The ICRC’s Humanitarian Law & Policy blog welcomes submissions from contributors committed to energizing the debate about international humanitarian law and humanitarian action.

Submitting a post

We encourage you to adhere to the following drafting guidelines:

Length. Posts should be from 1,500 to 1,800 words (unless discussed otherwise with the editors).

Style and structure. This is one of the most important factors for a successful post. Please see the recommendations below on “Writing a post”.

Bio. Please provide a short bio (max 100 words), providing your current function and affiliation, as well as a photo for our Contributors page.

Submission. Please submit your post as a Word document, along with your CV, to our Editor-in-Chief, Elizabeth Rushing at or

Writing a post (guidelines)

Blogs are a unique space to get your point across in a succinct, timely and relevant manner. To maximize the effectiveness of your blog post, we recommend taking the following points into consideration while writing:

✓ Title. This is crucial. Immediately identify what your post is about in a clear and concise manner. Your title determines whether someone will read your post. It appears in email subject-headings, google searches and social media shares. It should be short, clear and interesting—about 40–80 characters, and no more than 110 characters.

✓ Abstract. This is flagging you and your point to the reader. Italicized, it is typically composed of two paragraphs: the first ‘lays the groundwork’: what is the situation/backdrop of your argument? The second paragraph includes your name, affiliation, and key takeaway.

✓ First Paragraph (lede). What is your point? Why should someone read this? State your main point and grab the reader’s attention right away. This is your opportunity to explain to a very busy audience why they should take the time to read your post. Essentially, your conclusion comes first.

✓ Format. Use short paragraphs, meaningful sub-headings and avoid long sentences. You want the post to be as clear as possible for your audience, while still maintaining depth. If your post contains more than a single main point, consider using section breaks with titles or submitting a series of posts on the same topic.

✓ Body. Write clearly, concisely and engagingly while supporting your argument with evidence and nuances.

✓ Hyperlinks / Footnotes. When stating facts or mentioning other thinkers, cite the source. Please use hyperlinks whenever possible and footnotes only if necessary.

✓ Acronyms and jargon. Please explain acronyms and avoid jargon.

Our audience

Our blog speaks to specialized audiences who are concerned with international humanitarian law and humanitarian action issues. Readers span across the globe and include government lawyers, policy-makers, members of the diplomatic community, academics, armed actors, think tanks, NGOs, IGOs, practitioners within the ICRC and the Red Cross and Red Crescent movement, as well as other interested parties.

Our editorial policy

A submission should fall within the scope of the blog’s subject matter and be in a style suited to the blog’s audience. It should be rigorous, evidence-based, engaging and newsworthy.

A submission should not:

  • Have the primary purpose of undermining the ICRC and the International Red Cross and Red Crescent Movement,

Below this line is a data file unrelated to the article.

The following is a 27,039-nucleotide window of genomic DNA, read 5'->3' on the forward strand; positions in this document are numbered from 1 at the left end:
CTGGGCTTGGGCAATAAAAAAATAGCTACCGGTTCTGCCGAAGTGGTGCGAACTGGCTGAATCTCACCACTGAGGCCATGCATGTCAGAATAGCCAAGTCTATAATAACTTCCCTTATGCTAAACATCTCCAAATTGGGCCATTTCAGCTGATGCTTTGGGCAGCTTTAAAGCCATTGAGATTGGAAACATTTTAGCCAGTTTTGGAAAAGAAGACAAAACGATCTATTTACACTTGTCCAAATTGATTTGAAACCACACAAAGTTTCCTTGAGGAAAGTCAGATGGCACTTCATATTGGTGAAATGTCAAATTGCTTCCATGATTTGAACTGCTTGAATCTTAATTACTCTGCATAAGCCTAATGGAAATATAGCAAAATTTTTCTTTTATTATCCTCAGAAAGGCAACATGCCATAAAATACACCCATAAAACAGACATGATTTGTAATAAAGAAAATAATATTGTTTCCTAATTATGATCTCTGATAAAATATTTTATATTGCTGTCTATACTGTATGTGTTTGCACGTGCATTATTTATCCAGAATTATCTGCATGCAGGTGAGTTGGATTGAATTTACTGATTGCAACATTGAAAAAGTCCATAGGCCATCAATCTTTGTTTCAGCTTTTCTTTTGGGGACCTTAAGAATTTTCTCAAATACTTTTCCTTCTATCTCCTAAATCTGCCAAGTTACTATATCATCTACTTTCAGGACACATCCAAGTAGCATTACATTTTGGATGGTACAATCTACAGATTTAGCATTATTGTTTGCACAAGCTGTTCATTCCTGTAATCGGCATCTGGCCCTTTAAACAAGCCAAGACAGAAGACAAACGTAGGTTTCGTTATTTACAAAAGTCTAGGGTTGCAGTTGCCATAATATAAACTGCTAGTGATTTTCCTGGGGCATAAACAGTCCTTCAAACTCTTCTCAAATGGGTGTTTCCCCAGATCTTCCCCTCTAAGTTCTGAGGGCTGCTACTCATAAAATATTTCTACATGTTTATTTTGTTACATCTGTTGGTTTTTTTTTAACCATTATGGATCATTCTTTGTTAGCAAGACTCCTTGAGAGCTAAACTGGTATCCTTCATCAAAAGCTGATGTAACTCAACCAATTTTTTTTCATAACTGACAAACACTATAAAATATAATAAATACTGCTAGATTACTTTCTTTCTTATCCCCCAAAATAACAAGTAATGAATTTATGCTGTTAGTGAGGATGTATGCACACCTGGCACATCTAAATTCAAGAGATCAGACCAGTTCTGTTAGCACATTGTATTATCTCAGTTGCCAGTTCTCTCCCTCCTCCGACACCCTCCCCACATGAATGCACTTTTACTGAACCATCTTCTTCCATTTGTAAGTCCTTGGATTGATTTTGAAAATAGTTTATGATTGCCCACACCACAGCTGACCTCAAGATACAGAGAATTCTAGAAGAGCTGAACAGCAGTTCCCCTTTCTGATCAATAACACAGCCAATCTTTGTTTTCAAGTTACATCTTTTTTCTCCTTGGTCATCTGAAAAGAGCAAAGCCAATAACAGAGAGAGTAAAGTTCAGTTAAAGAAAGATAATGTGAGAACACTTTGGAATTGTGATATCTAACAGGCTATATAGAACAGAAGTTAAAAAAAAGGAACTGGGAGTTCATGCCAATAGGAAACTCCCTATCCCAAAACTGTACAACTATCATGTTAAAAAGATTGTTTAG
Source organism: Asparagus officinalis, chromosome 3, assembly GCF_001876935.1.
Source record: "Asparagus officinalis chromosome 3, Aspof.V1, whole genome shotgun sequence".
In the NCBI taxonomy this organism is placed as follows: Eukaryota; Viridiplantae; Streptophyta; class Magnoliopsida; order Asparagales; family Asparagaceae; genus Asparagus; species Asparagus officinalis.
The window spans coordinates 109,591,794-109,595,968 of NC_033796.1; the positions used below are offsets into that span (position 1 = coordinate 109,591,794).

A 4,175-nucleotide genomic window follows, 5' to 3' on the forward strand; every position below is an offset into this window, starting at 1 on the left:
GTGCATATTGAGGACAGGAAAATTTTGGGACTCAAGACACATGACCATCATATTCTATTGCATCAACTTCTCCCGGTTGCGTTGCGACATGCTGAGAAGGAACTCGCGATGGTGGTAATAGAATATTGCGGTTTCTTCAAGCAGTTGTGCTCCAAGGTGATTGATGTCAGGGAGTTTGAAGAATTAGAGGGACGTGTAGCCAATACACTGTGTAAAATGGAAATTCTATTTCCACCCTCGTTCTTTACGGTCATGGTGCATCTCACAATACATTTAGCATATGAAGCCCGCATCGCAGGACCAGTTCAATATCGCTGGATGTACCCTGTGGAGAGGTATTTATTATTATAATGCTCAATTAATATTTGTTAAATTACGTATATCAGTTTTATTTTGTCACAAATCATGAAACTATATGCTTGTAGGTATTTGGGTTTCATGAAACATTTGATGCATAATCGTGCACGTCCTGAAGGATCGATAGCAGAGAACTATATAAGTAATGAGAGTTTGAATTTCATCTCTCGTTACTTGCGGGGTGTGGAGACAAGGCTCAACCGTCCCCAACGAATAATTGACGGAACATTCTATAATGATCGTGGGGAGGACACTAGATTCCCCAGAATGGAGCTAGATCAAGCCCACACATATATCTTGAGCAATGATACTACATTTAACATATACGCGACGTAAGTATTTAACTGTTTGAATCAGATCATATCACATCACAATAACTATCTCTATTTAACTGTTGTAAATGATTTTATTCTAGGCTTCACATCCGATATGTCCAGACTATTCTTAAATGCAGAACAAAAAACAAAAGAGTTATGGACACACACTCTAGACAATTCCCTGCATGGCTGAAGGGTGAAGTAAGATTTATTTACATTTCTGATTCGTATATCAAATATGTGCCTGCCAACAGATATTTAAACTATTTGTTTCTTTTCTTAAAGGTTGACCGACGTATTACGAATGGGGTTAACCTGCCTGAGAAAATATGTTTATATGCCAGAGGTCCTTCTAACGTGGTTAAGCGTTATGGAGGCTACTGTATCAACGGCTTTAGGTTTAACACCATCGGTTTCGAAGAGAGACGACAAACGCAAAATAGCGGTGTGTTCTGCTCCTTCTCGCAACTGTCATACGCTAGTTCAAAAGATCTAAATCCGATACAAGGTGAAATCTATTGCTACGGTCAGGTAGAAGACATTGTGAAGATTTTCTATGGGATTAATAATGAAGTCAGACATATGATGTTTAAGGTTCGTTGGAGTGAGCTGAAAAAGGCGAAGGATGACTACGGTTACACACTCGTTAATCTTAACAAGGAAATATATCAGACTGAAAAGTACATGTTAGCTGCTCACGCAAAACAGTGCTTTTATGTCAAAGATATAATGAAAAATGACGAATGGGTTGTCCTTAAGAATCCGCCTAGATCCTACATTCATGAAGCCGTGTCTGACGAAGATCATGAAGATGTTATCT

• Contain claims or information which could risk the safety of ICRC personnel or operations in the field,
  • Have the primary purpose of denunciating a party to the conflict.

All blog contributors are expected to take note and follow the blog’s editorial policy. The editorial team reserves the right to reject a submission if it falls outside of the blog’s editorial line.

Our review & editing process

Review. All submissions are reviewed for quality and clarity and should be in line with our editorial policy. This review is carried out by in-house and external subject-matter experts, depending on the post.

Editing. Once a post is accepted, our editorial team may provide language, content and structural edits to enhance readability and make it consistent with our editorial guidelines. Once edited, we will send you back your post to check. We ask that you leave any changes or comments in tracked changes. Due to the timely nature of a blog post, our team editorial team may ask you to approve edits quickly. On rare occasions, further edits may be made after publication.


We encourage you to join in and share your voice in the comments section of blog posts, on social media and through other channels. While we value honesty and different perspectives, we reserve the right to reject comments that contain:

  • Offensive statements against a culture, race, religion or gender;
  • Abusive language, anger, hate, violence or pornography;
  • Personal information (other than yours), such as names, addresses or phone numbers;
  • Disparaging or threatening comments about the ICRC and our staff;
  • Third party marketing, including links to third party websites;
  •  Comment lacking relevance to the subject matter

To ensure that this is respected, the editorial team receives comments before they appear under an article.


Posts and discussion on the Humanitarian Law & Policy blog may not be interpreted as positioning the ICRC in any way, nor does its content amount to formal policy or doctrine, unless specifically indicated.


All material in Humanitarian Law & Policy is published under the following license: Attribution-NonCommercial-ShareAlike 4.0 International (CC BY-NC-SA 4.0)